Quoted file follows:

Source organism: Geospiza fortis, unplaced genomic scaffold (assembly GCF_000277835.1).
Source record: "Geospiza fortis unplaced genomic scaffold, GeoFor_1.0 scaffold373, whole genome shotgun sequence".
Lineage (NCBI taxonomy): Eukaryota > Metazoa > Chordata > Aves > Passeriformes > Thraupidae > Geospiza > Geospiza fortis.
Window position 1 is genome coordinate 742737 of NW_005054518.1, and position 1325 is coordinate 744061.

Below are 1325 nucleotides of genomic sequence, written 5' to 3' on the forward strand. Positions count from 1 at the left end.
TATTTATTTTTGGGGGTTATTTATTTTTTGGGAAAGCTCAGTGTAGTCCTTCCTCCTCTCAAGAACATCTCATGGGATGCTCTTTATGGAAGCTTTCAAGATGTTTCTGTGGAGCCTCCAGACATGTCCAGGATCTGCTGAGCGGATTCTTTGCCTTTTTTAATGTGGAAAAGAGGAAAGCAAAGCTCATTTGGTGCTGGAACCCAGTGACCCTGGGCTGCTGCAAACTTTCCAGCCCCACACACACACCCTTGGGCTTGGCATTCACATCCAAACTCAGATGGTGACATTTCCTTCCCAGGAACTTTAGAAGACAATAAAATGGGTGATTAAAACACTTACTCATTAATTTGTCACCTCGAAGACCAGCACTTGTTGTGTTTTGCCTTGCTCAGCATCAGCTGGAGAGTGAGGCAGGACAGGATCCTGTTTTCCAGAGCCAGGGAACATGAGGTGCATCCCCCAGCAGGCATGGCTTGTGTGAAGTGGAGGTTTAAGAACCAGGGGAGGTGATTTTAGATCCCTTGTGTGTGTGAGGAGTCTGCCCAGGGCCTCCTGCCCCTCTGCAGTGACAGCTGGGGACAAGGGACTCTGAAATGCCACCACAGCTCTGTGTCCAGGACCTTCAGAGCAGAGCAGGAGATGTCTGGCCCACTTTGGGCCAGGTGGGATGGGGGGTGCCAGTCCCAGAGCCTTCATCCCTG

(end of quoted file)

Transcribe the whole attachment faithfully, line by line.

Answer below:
Source organism: Geospiza fortis, unplaced genomic scaffold (assembly GCF_000277835.1).
Source record: "Geospiza fortis unplaced genomic scaffold, GeoFor_1.0 scaffold373, whole genome shotgun sequence".
Lineage (NCBI taxonomy): Eukaryota > Metazoa > Chordata > Aves > Passeriformes > Thraupidae > Geospiza > Geospiza fortis.
Window position 1 is genome coordinate 742737 of NW_005054518.1, and position 1325 is coordinate 744061.

Below are 1325 nucleotides of genomic sequence, written 5' to 3' on the forward strand. Positions count from 1 at the left end.
TATTTATTTTTGGGGGTTATTTATTTTTTGGGAAAGCTCAGTGTAGTCCTTCCTCCTCTCAAGAACATCTCATGGGATGCTCTTTATGGAAGCTTTCAAGATGTTTCTGTGGAGCCTCCAGACATGTCCAGGATCTGCTGAGCGGATTCTTTGCCTTTTTTAATGTGGAAAAGAGGAAAGCAAAGCTCATTTGGTGCTGGAACCCAGTGACCCTGGGCTGCTGCAAACTTTCCAGCCCCACACACACACCCTTGGGCTTGGCATTCACATCCAAACTCAGATGGTGACATTTCCTTCCCAGGAACTTTAGAAGACAATAAAATGGGTGATTAAAACACTTACTCATTAATTTGTCACCTCGAAGACCAGCACTTGTTGTGTTTTGCCTTGCTCAGCATCAGCTGGAGAGTGAGGCAGGACAGGATCCTGTTTTCCAGAGCCAGGGAACATGAGGTGCATCCCCCAGCAGGCATGGCTTGTGTGAAGTGGAGGTTTAAGAACCAGGGGAGGTGATTTTAGATCCCTTGTGTGTGTGAGGAGTCTGCCCAGGGCCTCCTGCCCCTCTGCAGTGACAGCTGGGGACAAGGGACTCTGAAATGCCACCACAGCTCTGTGTCCAGGACCTTCAGAGCAGAGCAGGAGATGTCTGGCCCACTTTGGGCCAGGTGGGATGGGGGGTGCCAGTCCCAGAGCCTTCATCCCTG